Chevrier – whose credits include roles on Ghostly Encounters and Beauty Learning – has been granted consent to depict Christine’s mother Janet, her brother Kenneth and Jessop in a feature documentary on their lives and the circumstances surrounding the Canadian cold case.
Chevrier’s production banner Folklaur Films is currently in talks with directors, writers and co-producers to bring the project to screen.
The documentary is the first production to come through the company.
On Oct. 3, 1984, Christine Jessop disappeared after school and her body was discovered three months later, on New Year’s Eve,
56 kilometres from her home. Her neighbour Guy Paul Morin was wrongfully convicted of her murder and, after serving 18 months in jail, was exonerated using advancements in DNA testing.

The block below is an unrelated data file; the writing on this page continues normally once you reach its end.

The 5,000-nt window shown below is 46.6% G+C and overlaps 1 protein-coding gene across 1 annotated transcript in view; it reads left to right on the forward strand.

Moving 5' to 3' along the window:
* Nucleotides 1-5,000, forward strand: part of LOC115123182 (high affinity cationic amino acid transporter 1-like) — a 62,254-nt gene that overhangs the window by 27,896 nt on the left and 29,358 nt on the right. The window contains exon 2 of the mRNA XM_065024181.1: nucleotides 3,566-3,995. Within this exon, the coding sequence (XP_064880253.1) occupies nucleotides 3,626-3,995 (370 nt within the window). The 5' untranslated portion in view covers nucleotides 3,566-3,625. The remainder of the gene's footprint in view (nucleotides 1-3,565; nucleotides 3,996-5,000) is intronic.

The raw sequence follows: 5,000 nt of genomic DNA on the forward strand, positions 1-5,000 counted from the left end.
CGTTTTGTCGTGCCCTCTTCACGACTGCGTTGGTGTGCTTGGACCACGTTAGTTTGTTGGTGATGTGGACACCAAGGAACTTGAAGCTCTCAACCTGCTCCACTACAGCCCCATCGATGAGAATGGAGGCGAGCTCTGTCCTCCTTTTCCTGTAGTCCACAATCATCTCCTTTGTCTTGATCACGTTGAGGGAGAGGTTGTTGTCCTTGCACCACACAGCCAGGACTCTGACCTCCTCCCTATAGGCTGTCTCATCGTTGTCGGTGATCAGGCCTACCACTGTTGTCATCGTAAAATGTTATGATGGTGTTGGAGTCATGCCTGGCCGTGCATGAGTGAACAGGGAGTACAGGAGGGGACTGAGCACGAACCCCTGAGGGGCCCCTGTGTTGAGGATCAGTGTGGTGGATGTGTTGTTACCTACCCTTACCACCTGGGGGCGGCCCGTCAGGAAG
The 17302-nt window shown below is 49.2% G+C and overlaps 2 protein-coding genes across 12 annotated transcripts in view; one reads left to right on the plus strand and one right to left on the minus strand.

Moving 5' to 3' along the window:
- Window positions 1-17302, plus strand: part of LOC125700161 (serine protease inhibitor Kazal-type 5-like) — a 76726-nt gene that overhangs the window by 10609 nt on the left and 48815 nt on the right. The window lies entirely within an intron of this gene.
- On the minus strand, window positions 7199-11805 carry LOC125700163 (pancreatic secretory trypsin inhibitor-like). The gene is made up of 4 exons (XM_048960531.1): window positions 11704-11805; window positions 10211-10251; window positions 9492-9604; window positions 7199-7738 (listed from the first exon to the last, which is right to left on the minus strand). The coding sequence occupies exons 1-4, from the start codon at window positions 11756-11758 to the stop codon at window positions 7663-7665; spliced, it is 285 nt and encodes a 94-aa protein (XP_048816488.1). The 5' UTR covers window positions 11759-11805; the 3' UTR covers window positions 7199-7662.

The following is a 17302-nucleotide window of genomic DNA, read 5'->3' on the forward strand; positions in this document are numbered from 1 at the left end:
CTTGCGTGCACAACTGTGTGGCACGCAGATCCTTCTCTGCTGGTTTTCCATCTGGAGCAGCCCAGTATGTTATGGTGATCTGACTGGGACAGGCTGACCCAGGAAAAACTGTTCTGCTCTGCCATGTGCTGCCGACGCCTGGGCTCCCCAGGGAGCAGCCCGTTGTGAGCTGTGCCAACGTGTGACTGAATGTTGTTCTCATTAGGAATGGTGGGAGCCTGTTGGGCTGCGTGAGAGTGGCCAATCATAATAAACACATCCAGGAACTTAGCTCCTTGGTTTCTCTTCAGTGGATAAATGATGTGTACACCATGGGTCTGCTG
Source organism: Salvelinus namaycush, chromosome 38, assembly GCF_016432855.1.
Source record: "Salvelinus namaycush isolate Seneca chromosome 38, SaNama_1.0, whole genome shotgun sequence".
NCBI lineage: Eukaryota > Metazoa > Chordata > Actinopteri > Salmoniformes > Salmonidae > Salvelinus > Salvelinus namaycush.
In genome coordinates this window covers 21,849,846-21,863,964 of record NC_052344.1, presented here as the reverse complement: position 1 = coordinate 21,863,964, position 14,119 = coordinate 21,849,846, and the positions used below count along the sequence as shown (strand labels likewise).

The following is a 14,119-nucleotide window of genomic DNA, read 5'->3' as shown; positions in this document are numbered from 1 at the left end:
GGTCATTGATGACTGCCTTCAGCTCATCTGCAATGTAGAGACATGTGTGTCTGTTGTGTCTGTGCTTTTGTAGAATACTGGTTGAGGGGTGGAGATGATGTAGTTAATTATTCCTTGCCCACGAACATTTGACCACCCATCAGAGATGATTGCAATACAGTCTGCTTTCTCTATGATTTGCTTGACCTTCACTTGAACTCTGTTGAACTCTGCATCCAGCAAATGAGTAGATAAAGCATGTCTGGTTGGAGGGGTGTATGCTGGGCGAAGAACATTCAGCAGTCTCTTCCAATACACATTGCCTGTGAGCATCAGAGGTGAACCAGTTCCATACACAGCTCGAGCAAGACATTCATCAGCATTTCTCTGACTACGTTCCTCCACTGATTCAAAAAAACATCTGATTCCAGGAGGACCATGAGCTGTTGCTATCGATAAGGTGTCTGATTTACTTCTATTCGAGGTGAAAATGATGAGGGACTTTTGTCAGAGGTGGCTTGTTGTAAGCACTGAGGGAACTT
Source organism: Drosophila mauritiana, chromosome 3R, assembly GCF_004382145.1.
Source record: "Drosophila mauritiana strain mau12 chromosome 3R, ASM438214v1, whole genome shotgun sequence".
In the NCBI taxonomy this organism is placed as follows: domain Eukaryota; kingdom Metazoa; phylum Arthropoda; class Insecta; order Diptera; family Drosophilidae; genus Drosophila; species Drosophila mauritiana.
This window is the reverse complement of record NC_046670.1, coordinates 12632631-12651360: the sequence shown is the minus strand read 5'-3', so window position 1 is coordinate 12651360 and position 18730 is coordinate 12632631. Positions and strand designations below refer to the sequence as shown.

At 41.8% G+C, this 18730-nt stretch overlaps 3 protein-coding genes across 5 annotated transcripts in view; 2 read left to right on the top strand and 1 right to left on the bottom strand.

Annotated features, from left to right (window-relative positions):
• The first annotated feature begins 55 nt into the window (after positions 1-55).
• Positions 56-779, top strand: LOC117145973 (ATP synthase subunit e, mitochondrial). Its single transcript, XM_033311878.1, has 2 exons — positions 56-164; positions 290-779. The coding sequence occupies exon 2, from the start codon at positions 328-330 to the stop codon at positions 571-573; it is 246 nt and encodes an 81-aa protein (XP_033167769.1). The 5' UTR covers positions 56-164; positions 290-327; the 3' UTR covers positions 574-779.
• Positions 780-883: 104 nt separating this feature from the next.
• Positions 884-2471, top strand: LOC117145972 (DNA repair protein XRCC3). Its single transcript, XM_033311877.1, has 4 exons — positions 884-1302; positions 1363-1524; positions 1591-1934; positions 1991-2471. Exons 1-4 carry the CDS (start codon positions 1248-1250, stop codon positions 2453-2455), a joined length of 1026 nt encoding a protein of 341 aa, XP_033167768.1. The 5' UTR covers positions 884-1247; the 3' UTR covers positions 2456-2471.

According to a press release, Chevrier, who is involved with the Canadian Centre for Child Protection, approached the family 10 years ago, after the surge in press around the 25th anniversary of Jessop’s case. Gradually, they opened up to the idea of a film.
“I will document what they feel has been their experience and will share their truth with authenticity,” she said in a statement. “Accuracy and fairness are the two guiding principles as I truly care about the integrity of this project. This heartbreaking story is in part for the audience to see what the Jessop’s have gone through and to see how they have astonishingly survived.”
Image courtesy of Folklaur Chevrier. L to R: Kenneth and Janet Jessop with Folklaur Chevrier.